machine knitting midgauge standard bulky machknit knit machine-knit patterns

Monday, April 28, 2014

Machine Knit Lutin

Sometimes I like to just fool around on my knitting machines with no big goal in mind.  I found this little guy on Ravelry and converted it to a machine knit toy.  I thought it was as cute as a bug's ear.  With no embroidery on the face and no stuffing except for the head, he looks vintage to me.  I tweaked the original pattern a little, especially the extremities because I found it really hard to tie the knots with the fabric doubled.  Otherwise all credit goes to Phildar.

I tried taking pictures of him without a flash and consequently, got weird folds and dark shadows.  He's  really a nice clean baby blue.  Honest!

I built the schematic in DesignaKnit and sometimes the program puts the even numbers on the left and the odd numbers on the right----opposite to where you want your carriage to be.  So, I suggest you ignore one side and just do the same on the other side since the sides are a mirror image. I knit him on a standard gauge machine but you could do your math and redo the pattern to fit a midgauge or bulky.  Lutin is knit in 3 pieces.  Two identical bodies and one hat. He measures about 10" tall and 8" wide.  Good for an extra baby gift, charity or yourself (no diaper changing involved.)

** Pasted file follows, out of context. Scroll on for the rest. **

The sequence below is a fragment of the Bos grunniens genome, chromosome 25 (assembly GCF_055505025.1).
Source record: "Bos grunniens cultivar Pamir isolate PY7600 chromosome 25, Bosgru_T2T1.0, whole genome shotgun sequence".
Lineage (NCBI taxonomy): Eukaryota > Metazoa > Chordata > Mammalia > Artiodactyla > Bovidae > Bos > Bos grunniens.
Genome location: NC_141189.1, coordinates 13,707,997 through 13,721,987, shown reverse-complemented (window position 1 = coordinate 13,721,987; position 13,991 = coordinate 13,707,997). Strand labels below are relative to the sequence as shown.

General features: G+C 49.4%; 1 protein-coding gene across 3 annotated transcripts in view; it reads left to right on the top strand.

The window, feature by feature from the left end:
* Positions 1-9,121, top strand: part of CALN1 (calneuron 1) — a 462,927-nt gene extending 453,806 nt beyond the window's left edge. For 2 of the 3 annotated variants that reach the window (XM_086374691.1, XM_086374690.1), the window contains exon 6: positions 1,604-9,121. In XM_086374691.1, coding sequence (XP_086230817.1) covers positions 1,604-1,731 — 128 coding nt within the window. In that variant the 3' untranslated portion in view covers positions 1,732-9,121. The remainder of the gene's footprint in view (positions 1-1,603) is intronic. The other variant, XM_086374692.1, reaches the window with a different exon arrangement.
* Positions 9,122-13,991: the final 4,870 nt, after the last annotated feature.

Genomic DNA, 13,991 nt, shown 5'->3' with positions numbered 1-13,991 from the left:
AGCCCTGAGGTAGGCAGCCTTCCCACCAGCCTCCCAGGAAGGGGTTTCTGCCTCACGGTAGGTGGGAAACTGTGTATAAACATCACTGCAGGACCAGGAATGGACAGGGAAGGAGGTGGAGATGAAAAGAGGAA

I hope you can read my directions----Blogger reduced the size a little.  If you click on the diagram you will get a slightly larger picture.  Then you can right click and save the image to your Paint program (or any other image processing program.)  It should enlarge a little and be easier to read.

5 comments:

GrimGrandma said...

Definitely cute as a bug!

Mar said...

Thank you! I plan to knit some more and donate them to the visiting nurses.

kel said...

I'ld like to knit some of these for the Carmelite hospital for children,however I don't understand the directions. I'm not new to using the knitting machine, but I don't use computer programs. I'm confused as to how to read the lines next to the pattern. Can you give a quick translation on what
each series of numbers represents? Thank you so much for your time.

Mar said...

At row zero, cast on 22 stitches. Knit to Row 24 and cast on 46 stitches. On row 25 cast on 46 stitches. Knit to row 31 and deccrease 8 stitches. On row 32 decrease 8 stitches.

The way DAK writes things, is first they tell you a row number. Then either + increase or –decrease so many stitches every so many rows so many times. So for example, on row 49 decrease 2 stitches every 2 rows 6 times. hope that helps you understand.

Jack said...

Oh my! That was awesome! Thanks for posting. These are great instructions. I hope I can make one :)